Faster Fall Leads to Heavy Duty Garden Work

Solomon's Seal has a wonderful Fall fade, but heavy early September rains made them disappear faster than usual.

Solomon’s Seal has a wonderful Fall fade, but early September rains made them disappear faster than usual.

Heavy late summer rains hammered my garden, which led to a fast fall fade for plants, flowers and trees.

We have incredibly dry summers around Puget Sound, with rain usually easing in around mid October. Hardier plants keep blooming up to Thanksgiving. Not this year, as an “Ark Builder” showed up in early September. The excessive rain beat the hell out of my plants.

The abbreviated fall meant I spent less time enjoying my garden and more time working in it. Projects finished so far include:

White Hydrangea

My White Hydrangea is one of the last to bloom, but it changes color beautifully and keeps its flowers into lat fall.

1)   Digging up and breaking apart Solomon’s Seal tubers from my front garden. After five years, the tubers were packed tightly and sticking out the ground. I replanted some in fresh compost, replaced a tired Lady Fern in back with others, and gave the rest to my friend Brick Kane for his new garden. Solomon’s Seal adds attractive height to dry shade beds.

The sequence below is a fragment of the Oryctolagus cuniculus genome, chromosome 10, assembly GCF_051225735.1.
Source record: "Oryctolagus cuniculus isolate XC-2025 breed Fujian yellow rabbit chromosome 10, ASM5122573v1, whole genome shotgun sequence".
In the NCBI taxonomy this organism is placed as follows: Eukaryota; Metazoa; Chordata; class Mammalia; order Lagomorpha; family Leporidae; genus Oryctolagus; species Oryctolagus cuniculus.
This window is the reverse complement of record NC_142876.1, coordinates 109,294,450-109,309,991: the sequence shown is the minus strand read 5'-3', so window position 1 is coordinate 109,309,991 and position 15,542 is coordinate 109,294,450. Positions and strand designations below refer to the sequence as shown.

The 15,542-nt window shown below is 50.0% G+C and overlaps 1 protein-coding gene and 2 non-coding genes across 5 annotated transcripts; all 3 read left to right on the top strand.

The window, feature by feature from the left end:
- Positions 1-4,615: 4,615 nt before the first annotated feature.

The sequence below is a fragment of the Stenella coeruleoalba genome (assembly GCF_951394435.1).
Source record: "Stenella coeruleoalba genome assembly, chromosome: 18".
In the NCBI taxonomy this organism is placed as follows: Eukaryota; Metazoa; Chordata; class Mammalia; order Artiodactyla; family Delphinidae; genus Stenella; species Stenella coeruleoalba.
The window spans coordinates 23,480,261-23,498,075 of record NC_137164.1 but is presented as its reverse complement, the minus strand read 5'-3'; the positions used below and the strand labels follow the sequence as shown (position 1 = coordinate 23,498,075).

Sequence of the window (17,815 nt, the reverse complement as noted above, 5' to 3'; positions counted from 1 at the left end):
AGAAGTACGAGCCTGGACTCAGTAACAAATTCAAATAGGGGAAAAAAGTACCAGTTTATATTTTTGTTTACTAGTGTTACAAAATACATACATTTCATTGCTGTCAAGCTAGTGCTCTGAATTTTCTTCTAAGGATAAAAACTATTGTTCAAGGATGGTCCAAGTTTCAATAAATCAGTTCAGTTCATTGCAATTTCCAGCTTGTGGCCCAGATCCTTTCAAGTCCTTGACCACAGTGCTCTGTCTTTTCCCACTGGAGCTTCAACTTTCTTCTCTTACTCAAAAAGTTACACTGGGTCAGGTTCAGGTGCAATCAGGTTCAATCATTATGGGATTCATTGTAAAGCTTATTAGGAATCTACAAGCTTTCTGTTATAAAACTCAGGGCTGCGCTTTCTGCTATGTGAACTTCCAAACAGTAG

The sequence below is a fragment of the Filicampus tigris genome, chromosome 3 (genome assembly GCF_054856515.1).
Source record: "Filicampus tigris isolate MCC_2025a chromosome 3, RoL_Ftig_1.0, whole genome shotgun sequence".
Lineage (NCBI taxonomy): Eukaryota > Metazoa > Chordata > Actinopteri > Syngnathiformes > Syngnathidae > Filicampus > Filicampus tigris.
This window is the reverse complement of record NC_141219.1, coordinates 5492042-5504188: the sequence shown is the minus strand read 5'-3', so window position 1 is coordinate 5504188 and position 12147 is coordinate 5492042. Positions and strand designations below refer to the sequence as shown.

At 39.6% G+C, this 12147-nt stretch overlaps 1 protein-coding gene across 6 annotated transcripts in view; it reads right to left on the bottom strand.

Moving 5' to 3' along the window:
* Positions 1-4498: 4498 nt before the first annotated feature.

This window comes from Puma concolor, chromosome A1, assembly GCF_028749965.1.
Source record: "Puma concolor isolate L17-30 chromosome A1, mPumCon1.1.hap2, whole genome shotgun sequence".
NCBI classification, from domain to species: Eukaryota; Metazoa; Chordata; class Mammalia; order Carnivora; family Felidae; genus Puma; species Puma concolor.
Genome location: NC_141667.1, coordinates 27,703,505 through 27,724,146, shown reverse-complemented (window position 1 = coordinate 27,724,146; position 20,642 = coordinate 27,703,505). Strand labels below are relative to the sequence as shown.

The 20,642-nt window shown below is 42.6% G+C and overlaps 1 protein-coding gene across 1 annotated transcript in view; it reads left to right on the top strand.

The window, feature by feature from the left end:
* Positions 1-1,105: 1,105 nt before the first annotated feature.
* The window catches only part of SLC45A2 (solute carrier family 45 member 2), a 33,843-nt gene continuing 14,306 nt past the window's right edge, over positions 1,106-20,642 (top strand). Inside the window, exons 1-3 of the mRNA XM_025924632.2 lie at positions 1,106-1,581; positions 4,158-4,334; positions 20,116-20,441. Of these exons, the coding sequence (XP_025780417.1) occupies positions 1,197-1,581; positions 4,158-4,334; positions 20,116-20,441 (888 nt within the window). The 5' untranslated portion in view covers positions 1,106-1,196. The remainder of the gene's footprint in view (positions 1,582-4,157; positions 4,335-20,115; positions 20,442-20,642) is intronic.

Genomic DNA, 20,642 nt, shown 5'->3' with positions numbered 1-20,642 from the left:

2)   Dug up and divided five mature Hostas from my fern bed. Tree roots infiltrated the tubers, so I dug them up. I used a shovel to divide the Hostas, cleaned out the roots, and planted some back with compost. The leftovers were planted in two different gardens.

3)   Started converting the east end of my back sun bed from annuals to perennials. I’m excited to grow Torch Lilies, as they’ll add needed height with color to the bed.

One of the advantages of gardening near Puget Sound is the ground rarely freezes. This increases perennial variety, and we can garden all year. Perennials planted in fall get a big boost because roots grow throughout winter.

About Havicom

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